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Immigration Reform in 2010: A Limited Time Offer

On Monday, President Obama met with members of his Domestic Policy Council to discuss how to move forward with a comprehensive reform of our federal immigration system. The LA Times reports that the White House may recruit Senators Chuck Schumer (D-NY) and Lindsey Graham (R-SC) to craft a "blueprint" that could be used for legislation. Ultimately, Obama will leave it up to Congress to overhaul our immigration laws.

It's unlikely that the House will pass reform first. Last December, a group of House Democrats introduced a bill to lay the foundation for large-scale immigration reform, but Speaker Nancy Pelosi made it clear that she's looking to the Senate to take the lead on this controversial issue.

So what's Schumer waiting for? Sen. Schumer says he's scrambling to find a single Republican co-sponsor other than Graham to support the effort. This will be tough, to say the least. Lately, right-wing rhetoric on immigration policy has focused almost exclusively on the need for increased immigration enforcement, or fueled public skepticism about whether reform is feasible during economic recovery.

The clock is ticking: advocates agree that any proposal must move this spring, before Congress' attention shifts to mid-term elections and away from controversial issues like immigration reform.

But Congress can act now on a critical immigration measure that has enjoyed bi-partisan support since 2001. The Development, Relief and Education for Alien Minors Act (DREAM Act) creates a path to citizenship for undocumented students who entered the U.S. as children, provided they have finished high school and attend college or serve in the military. Passing the DREAM Act would better enable hardworking students to attend college, find good jobs and further contribute to our economy and society. The DREAM Act would not completely overhaul our immigration system. The bill would only affect students who entered the U.S. before 16 years of age; the Senate version includes an extra requirement that the student be under age 35.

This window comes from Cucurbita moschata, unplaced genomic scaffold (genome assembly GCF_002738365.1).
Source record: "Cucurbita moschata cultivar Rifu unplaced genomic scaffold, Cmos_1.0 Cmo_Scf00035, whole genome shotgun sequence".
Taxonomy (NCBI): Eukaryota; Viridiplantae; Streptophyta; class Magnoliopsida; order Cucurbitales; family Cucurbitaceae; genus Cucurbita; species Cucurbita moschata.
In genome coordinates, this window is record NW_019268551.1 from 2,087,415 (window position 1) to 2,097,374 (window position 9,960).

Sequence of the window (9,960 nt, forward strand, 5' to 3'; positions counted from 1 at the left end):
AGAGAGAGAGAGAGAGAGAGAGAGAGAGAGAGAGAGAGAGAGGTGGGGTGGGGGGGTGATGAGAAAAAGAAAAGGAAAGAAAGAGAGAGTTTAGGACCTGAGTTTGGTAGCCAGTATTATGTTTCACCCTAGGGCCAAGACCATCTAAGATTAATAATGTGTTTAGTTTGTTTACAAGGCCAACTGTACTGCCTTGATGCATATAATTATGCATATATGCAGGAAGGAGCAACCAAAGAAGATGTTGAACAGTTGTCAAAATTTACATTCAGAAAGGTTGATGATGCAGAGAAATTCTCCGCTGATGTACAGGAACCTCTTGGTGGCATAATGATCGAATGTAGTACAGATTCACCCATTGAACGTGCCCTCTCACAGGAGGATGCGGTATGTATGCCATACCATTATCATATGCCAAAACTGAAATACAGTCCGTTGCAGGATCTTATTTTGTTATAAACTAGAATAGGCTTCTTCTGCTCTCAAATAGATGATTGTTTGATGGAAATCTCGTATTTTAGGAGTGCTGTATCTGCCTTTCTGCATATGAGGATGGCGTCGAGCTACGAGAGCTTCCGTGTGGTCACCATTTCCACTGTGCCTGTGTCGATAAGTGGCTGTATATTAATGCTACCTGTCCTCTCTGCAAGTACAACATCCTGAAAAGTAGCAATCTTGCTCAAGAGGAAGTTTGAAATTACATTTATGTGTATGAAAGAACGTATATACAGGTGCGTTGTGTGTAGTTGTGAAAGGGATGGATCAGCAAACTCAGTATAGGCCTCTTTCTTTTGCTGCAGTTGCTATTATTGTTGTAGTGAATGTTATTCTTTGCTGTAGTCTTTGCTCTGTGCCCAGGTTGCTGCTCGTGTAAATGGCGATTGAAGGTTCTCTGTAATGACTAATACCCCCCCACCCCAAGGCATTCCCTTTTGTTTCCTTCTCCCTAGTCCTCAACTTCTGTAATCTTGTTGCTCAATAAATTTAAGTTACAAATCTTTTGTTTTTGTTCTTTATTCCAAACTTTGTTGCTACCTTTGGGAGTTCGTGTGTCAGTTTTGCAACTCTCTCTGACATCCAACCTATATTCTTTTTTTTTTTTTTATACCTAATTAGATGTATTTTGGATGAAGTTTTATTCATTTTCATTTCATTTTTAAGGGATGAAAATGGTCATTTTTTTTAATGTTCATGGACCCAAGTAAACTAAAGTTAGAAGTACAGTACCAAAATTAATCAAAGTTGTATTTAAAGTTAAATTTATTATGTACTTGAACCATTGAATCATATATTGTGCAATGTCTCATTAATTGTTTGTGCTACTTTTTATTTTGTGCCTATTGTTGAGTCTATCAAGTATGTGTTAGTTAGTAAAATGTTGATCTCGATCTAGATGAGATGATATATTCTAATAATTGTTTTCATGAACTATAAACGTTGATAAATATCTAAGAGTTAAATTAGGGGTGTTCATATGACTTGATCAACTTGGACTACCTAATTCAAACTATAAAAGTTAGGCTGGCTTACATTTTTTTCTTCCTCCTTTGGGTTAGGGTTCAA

An estimated 65,000 undocumented students graduate high school each year to face an uncertain future in this country. Without legal status, these students cannot win scholarships, financial aid, or work legally to help pay for college. Only 10 to 20 percent of those who graduate high school are able to enroll in higher education. Though the bill directly affects a fraction of the undocumented population, it's in our shared interest to see that it goes forward. Recent analysis from DMI's Cristina Jimenez shows that passing the DREAM Act would boost our economy, strengthen our workforce and expand the middle class.

Since its introduction nine years ago, the DREAM Act has received support from lawmakers of both parties. In 2007, the bill was just 8 votes away from the sixty necessary to proceed with debate. The Senate voted 52-44 in favor, with the support of Kay Bailey Hutchison, Sam Brownback, and several other Republicans. The bill was reintroduced in March 2009 by Senators Dick Durbin (D-IL) and Richard Lugar (R-IN); Congressmen Howard Berman (D-CA), Lincoln Diaz-Balart (R-FL), and Lucille Roybal-Allard (D-CA) introduced a similar version in the House.

Members of Congress need to step up and support this bi-partisan reform effort. We can't let Washington's political gridlock get in the way of providing a path to citizenship for thousands of undocumented youth. We've already invested taxpayer dollars in their high school education---passing the DREAM Act is the best way to invest in their future.

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Posted at 5:42 PM, Mar 05, 2010 in Immigration
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